Heritage Minister Pablo Rodriguez made moves Wednesday to bring Google on board the Online News Act, sending the tech giant an official letter to clarify how it could be affected by the new law.
As the Prime Minister accused the tech giants Google and Meta of behaving in a “pretty irresponsible way” in response to the act, Mr. Rodriguez agreed to a request from Google to provide clarity in writing to address its concerns.
It is not known if the letter will provide sufficient assurances to keep Google from blocking access to news in Canada, but on Wednesday night Google said the two sides appear to be heading toward an impasse. Google would not comment further.
The company has conducted tests in response to the Online News Act, blocking the ability of around 1.2 million Canadians to search for news. It says it has not yet decided how it will respond to the act.
One issue Google has asked for ministerial clarity on is whether there is a path to exemption from regulation under the act – for example, if it continues to negotiate voluntary deals with news organizations in Canada. Google has expressed concern that the legislation is vaguely worded and it could face uncapped financial liabilities.
The Online News Act is designed to support the Canadian news industry, which has seen its advertising migrate to the Big Tech platforms. It would make Facebook and Google negotiate deals to compensate news outlets for posting or linking to their work.
Laura Scaffidi, spokeswoman for Mr. Rodriguez, confirmed that the minister’s office had sent Google the letter, setting out in writing issues discussed in meetings with the tech giant about the application of the act.
“We’ve always said we’re open to working with the platforms. What they want is more clarity and certainty, which is normal for a business. It’s also part of every government regulatory process,” she said.
Facebook has said it will block Canadians’ ability to access or share news on the platform, which would allow it to avoid regulation when the Online News Act comes into force in about six months.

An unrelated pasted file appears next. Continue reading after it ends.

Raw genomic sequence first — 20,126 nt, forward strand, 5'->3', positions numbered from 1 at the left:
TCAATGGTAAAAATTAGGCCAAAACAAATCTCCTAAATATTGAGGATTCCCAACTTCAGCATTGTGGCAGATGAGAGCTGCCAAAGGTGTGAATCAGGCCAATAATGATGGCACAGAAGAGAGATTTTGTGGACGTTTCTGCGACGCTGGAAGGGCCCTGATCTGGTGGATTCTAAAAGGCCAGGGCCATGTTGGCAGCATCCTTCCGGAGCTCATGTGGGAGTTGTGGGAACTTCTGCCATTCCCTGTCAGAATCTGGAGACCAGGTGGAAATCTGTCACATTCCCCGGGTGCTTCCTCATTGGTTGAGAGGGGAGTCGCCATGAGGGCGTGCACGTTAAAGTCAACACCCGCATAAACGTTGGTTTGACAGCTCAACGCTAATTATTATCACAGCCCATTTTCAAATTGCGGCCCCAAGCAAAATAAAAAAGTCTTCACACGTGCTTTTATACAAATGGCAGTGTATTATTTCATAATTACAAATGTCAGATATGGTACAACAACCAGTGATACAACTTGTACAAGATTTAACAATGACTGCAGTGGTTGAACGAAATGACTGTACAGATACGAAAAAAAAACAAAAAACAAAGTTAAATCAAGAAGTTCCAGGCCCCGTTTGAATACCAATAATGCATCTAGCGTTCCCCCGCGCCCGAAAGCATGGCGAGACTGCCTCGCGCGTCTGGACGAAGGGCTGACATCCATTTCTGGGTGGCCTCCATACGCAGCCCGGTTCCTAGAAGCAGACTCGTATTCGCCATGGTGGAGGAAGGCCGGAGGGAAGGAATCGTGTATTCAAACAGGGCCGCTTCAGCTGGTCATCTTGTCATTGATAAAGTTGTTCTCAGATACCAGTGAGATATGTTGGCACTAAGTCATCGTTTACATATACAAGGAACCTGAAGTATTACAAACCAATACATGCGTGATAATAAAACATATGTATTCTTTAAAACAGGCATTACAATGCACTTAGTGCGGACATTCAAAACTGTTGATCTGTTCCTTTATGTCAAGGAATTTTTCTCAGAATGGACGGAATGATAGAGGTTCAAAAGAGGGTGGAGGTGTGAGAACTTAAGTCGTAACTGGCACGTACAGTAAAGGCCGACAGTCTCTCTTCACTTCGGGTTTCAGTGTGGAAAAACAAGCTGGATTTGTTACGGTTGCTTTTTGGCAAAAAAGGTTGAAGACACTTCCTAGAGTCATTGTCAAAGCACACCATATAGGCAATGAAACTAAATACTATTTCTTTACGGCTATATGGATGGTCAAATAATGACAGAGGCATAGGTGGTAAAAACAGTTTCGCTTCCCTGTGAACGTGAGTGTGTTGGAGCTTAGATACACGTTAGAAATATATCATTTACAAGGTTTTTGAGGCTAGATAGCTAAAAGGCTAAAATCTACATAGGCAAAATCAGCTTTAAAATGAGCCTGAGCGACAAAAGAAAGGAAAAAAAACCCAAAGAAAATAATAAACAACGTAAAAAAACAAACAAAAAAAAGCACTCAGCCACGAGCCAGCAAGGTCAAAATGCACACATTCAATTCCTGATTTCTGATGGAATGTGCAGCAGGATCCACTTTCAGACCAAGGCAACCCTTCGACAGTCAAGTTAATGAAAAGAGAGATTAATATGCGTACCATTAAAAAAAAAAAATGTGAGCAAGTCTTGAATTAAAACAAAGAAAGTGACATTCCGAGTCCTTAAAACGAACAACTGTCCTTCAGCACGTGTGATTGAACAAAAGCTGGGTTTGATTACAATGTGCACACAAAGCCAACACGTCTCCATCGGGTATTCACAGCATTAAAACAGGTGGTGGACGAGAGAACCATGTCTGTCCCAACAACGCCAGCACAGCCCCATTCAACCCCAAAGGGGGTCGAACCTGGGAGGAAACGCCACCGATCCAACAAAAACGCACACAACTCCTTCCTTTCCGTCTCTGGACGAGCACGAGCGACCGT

Prime Minister Justin Trudeau said on Wednesday that tech giants Google and Meta have “reacted in a pretty irresponsible way” in response to the act, but added the government is now having “good conversations with Google” to find a way forward.
Speaking at a news conference in Mississauga, Mr. Trudeau said he was disappointed by Facebook’s decision to block Canadians’ news access on its platform before the law comes into force.
“It is extremely disappointing to see that Facebook continues to refuse to accept its responsibility towards our democracy by refusing to pay their fair share for Canadians to get local news and independent, rigorous journalistic content,” he said. “Their decision to walk away, rather than engage constructively, is disappointing.”
Rachel Curran, Meta’s head of public policy in Canada, said in a CBC interview on Tuesday that there are no talks under way with the government on the online streaming act, which got royal assent this month. She said Meta, which owns Facebook and Instagram, was pressing ahead with its plans to block access to Canadian news on both platforms in response to the bill.
“We are proceeding towards ending the availability of news permanently in Canada,” Ms. Curran told Power & Politics.
Mr. Trudeau said the government wants to resume talks with Facebook ”to have conversations with them about how to make sure we’re both supporting journalists and ensuring that Canadians can continue to function online in free and open ways.”
The act, which passed through Parliament last week, will be implemented through regulations that will set out in more detail how the law will apply to the tech giants.
Google has been in talks with Mr. Rodriguez and his officials in the past week. Last week, Mr. Rodriguez held 11th-hour talks via videolink with Google’s U.S. executives Kent Walker, Google’s president of global affairs and chief legal officer, and Don Harrison, president of global partnerships.
Both Facebook and Google have reached a number of deals with Canadian news organizations, including The Globe and Mail, to pay for using their content.
On Tuesday, the parent companies of the country’s two largest newspaper chains, Postmedia Network Canada Corp. and Nordstar Capital LP, announced they were in merger talks, working on a deal that would slash debt and build a media business better able to compete with global digital platforms.
“This is a proposal that is being carefully looked at and analyzed by the Competition Bureau,” Mr. Trudeau said, adding that it is a “significant step.”
The government and the Canadian Radio-television and Telecommunications Commission, which will regulate the Online News Act, both have the ability to issue regulations about how the act will work. A consultation on the regulatory process is expected to start within weeks.